|Print this story||Permalink|
Even though the first sight of her cat after it spent two months on the lam in John F. Kennedy International Airport was when he was in critical condition in a animal ICU, Karen Pascoe said she was glad that her pet was safe.
Pascoe saw Jack the cat during the weekend at a veterinarian hospital in Forest Hills and said that although he cannot eat on his own, he is showing progress. Vets are waiting until the feline can build up his strength and recover from the malnurishment he suffered while hiding at JFK before Jack can finally be reunited with his owner at her new home in San Jose, Calif.
“It felt great to see him. It was definitely good to spend some time with him,” Pascoe said in a phone interview.
Pascoe said she was relieved when she got the news Oct. 25 that American Airlines had found Jack in the ceiling of the customs room at Terminal 8 at the airport.
Exactly two months earlier, Pascoe was flying to California to move from Manhattan to her new home and planning to take Jack and his feline brother Barry with her on the flight. The two pets were put in kennels and were about to be placed in the plane when somehow Jack broke out and disappeared.
American Airlines officials began searching for Jack, but their efforts stalled two days later when the airport was shut down in preparation for Hurricane Irene.
The crews at the airport got a boost from cat-friendly supporters who were moved by Pascoe’s story. A Facebook fan page “Jack The Cat is Lost in AA Baggage at JFK,” was immediately created and thousands of pet lovers pledged their support for the owner.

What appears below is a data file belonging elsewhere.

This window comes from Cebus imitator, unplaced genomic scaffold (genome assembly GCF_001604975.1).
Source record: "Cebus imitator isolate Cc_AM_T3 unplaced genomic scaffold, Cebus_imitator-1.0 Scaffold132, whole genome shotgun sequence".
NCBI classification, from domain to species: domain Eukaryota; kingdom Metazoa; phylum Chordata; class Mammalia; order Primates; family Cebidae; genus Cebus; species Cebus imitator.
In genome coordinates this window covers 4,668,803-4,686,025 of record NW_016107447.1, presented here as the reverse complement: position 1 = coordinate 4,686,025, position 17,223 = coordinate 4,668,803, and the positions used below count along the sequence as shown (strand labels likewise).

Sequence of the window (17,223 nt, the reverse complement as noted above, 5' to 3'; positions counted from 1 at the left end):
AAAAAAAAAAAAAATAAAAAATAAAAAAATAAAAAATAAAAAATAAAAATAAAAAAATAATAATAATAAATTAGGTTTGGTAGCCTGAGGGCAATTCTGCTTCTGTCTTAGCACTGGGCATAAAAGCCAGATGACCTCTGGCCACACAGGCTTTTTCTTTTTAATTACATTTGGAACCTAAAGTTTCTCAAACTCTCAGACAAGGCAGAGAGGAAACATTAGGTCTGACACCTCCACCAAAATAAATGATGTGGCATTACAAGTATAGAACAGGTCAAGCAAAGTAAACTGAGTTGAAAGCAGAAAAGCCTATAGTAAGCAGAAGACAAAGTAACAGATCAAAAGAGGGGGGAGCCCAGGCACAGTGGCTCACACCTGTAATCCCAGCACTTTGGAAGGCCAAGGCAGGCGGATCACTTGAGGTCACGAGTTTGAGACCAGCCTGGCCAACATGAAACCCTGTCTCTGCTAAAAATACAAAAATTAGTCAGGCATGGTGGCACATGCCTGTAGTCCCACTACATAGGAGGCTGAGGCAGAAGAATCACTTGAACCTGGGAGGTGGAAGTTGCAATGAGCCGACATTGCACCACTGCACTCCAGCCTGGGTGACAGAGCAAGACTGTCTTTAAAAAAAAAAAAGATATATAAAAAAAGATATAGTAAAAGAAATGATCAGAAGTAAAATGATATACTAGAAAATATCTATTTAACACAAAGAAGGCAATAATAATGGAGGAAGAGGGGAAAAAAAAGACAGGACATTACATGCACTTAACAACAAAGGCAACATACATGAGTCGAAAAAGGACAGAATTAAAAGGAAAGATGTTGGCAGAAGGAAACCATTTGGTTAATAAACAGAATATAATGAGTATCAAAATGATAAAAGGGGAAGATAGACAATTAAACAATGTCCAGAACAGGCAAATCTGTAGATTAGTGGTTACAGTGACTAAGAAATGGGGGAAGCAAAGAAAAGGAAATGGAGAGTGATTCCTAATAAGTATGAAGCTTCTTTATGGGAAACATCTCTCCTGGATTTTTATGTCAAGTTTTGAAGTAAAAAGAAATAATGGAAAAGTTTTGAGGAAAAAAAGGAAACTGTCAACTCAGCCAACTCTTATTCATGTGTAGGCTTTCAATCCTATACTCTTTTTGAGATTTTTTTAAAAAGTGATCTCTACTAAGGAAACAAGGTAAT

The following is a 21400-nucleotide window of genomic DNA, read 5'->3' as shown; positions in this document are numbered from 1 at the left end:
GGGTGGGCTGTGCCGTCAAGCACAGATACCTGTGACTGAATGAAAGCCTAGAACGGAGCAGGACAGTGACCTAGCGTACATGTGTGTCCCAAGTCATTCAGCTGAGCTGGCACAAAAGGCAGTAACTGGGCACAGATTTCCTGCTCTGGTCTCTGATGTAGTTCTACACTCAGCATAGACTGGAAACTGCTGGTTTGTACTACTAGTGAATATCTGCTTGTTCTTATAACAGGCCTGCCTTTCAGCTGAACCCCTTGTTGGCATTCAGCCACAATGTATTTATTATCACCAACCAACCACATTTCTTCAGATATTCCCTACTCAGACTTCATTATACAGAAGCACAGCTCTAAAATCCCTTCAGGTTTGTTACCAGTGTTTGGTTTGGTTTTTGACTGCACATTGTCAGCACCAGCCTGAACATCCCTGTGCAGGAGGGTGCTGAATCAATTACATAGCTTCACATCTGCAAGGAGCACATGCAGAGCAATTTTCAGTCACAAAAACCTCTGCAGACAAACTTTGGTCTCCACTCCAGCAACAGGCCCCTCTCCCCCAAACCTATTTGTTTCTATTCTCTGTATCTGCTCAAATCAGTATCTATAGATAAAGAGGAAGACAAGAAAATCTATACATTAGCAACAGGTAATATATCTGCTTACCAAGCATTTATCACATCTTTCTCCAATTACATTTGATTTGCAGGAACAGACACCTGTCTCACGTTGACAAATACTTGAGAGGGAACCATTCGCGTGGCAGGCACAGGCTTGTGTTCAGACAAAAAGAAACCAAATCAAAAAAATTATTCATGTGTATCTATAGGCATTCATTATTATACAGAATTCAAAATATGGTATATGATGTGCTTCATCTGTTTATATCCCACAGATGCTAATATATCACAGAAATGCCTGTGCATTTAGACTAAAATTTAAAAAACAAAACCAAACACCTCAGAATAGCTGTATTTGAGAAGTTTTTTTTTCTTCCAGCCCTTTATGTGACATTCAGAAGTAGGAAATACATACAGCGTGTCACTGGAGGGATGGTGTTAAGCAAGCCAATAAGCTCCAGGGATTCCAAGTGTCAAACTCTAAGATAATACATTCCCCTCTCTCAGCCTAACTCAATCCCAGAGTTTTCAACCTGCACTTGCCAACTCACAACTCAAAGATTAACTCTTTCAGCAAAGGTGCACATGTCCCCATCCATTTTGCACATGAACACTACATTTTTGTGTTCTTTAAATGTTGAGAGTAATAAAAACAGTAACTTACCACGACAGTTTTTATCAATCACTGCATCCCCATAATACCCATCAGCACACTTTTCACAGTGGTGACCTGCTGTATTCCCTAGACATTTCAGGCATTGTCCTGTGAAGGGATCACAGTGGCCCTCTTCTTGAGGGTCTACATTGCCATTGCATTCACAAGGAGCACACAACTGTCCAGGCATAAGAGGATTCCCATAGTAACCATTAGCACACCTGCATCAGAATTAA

Two weeks ago members of the fan page, which had more than 22,600 fans as of press time Tuesday, combed JFK and asked airport employees to be on the lookout for Jack.
In the end, it was the cat that found the crews.
Jack dropped down from the ceiling right near American staff members who were in the customs room.
“He was basically hiding in the ceiling or the HVAC vents,” Pascoe said.
The cat was immediately taken to the airport’s vet center, where workers scanned his identification tag and confirmed that he was the missing feline. The news excited the fans on the Facebook page who have been giving their regards for a speedy recovery since last week.
“I’m beyond happy that Jack was found especially once people started losing hope and wanting to give up. Just shows the power of a loving owner and determined animal lovers coming together to reunite a family,” Tracy Michelle, one of the fans, posted on the page’s wall.
American Airlines acknowledged and expressed its appreciation for the fan page’s support during the two-month ordeal.
“We thank the friends of Jack for their ongoing search efforts outside the JFK perimeter and share everyone’s relief that he has been found,” American spokesman Jonathan Price said in a statement.
The airline has said it will fly the cat to California once it is given a clean bill of health.
When Jack does return home, he will be treated to a pleasant surprise: a new sibling. Pascoe said she adopted a new cat named Nilly two weeks ago to keep Barry company while she was away at work.
“I was taking the new cat to the vet when I got the call about Jack,” she said.
Reach reporter Ivan Pereira by e-mail at firstname.lastname@example.org or by phone at 718-260-4546.
©2011 Community Newspaper Group
|Print this story||Permalink|
By submitting this comment, you agree to the following terms:
You agree that you, and not TimesLedger.com or its affiliates, are fully responsible for the content that you post. You agree not to post any abusive, obscene, vulgar, slanderous, hateful, threatening or sexually-oriented material or any material that may violate applicable law; doing so may lead to the removal of your post and to your being permanently banned from posting to the site. You grant to TimesLedger.com the royalty-free, irrevocable, perpetual and fully sublicensable license to use, reproduce, modify, adapt, publish, translate, create derivative works from, distribute, perform and display such content in whole or in part world-wide and to incorporate it in other works in any form, media or technology now known or later developed.